The National Association of EMS Physicians is an organization of physicians and other emergency professionals who provide leadership and foster excellence in out-of-hospital emergency medical services.

Theodore R. Delbridge, assistant professor of emergency medicine at the medical school and director of emergency services at UPMC Presbyterian, received the Keith Neely Award given for outstanding contribution to emergency medical services.

James J. Menegazzi, re-search professor of emergency medicine, received the Best Scientific Presentation Award for his abstract, “Scaling Exponent Utility During Ventricular Fibrillation of Brief and Moderate Duration: Defining When to Shock First.”

Ventricular fibrillation is a condition in which the heart’s electrical activity is disrupted and the heart begins to flutter rather than beat. Collapse and sudden cardiac death usually follow ventricular fibrillation if it is not immediately treated by trained bystanders or emergency first responders using an automated external defibrillator (AED).

Delbridge received the Keith Neely Award for his work on “Emergency Medical Services (EMS): Agenda for the Future,” a publication for federal and local authorities who make decisions on how to improve the nation’s EMS system.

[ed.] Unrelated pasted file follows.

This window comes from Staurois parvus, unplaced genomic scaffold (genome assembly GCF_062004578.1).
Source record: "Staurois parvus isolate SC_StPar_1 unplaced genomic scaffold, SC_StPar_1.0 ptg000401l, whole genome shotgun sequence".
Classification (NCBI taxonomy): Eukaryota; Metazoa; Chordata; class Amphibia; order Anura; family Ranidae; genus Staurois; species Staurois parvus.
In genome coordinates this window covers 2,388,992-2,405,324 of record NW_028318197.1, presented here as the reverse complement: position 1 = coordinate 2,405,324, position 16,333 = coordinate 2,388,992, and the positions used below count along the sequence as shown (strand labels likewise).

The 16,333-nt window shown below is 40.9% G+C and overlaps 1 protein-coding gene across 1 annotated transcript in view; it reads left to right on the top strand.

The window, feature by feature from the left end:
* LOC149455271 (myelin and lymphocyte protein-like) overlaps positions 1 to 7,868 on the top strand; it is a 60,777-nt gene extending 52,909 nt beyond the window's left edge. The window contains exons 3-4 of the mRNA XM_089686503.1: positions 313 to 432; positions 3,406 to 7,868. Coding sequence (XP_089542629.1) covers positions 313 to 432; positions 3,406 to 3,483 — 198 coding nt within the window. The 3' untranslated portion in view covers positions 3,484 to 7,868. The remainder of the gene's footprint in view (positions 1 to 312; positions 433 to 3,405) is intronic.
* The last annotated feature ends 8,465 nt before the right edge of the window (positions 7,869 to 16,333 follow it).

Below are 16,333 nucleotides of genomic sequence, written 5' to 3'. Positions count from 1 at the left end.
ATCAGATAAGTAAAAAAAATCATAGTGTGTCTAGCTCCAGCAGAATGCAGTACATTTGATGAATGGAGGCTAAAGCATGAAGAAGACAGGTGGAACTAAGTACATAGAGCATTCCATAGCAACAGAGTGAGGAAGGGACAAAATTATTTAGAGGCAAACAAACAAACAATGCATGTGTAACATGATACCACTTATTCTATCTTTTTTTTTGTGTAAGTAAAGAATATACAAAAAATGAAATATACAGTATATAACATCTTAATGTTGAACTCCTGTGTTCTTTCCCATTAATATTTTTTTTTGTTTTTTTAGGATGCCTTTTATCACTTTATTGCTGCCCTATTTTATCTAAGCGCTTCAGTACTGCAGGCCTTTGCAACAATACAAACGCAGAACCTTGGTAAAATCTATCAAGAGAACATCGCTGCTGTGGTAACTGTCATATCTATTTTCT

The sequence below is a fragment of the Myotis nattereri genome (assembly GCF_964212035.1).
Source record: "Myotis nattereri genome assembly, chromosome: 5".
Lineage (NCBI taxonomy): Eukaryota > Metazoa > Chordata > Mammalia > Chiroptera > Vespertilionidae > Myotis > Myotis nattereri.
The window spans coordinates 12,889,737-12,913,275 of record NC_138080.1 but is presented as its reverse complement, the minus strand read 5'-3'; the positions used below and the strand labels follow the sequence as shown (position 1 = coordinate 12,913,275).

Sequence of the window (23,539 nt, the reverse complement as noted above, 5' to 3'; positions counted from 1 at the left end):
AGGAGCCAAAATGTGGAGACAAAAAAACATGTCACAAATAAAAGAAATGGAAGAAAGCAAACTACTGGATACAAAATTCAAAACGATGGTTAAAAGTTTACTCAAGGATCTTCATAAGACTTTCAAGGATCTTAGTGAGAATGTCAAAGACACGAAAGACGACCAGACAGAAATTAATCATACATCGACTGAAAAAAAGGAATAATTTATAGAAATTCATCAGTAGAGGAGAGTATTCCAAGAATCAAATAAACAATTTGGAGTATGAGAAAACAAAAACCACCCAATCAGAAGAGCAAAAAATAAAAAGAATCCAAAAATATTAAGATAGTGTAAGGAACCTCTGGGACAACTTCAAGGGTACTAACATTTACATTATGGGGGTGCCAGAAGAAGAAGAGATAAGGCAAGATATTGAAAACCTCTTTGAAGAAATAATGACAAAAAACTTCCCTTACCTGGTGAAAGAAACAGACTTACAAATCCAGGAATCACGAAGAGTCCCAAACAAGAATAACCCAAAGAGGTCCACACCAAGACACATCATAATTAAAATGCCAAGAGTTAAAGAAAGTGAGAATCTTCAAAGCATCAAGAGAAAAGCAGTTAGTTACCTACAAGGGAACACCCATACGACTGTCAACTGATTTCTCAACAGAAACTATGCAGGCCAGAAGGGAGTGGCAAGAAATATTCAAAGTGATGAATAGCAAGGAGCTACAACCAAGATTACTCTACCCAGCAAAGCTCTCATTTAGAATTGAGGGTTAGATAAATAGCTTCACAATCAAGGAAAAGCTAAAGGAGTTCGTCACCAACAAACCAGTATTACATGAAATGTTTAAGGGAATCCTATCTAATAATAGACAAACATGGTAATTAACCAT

Delbridge also is assistant medical director for the City of Pittsburgh EMS and senior medical adviser of STAT MedEvac, the region’s leading provider of air medical transport for individuals with critical illnesses and injuries.

Menegazzi’s research focuses on advanced cardiac care by using information contained in electrocardiographic (ECG) signals to estimate how long the heart has been stopped and to predict if the use of AEDs will succeed or fail. By using the ECG signals, Menegazzi hopes to identify which patients should receive shock treatment with an AED or cardiopulmonary resuscitation (CPR) and/or drugs before a shock is attempted.

“We envision that future AEDs will have the ability to advise rescuers with more detailed voice prompts than today’s models, on whether to deliver a shock or continue doing CPR until paramedics arrive,” Menegazzi said.


Sara H. Aros, an M.B.A. candidate in Pitt’s Joseph M. Katz Graduate School of Business, has been awarded a Marshall Memorial Fellowship by the German Marshall Fund (GMF) of the United States.

GMF is an American institution founded in 1972 through a gift from Germany in honor of post-war Marshall Plan assistance. Its mission is to promote the exchange of ideas and cooperation between the United States and Europe in the spirit of the Marshall Plan.

GMF gives grants for the study of international and domestic policies, sponsors fellowships that support comparative research and foster debate, and promotes information sharing that strengthens broad understanding of transatlantic issues and perspectives.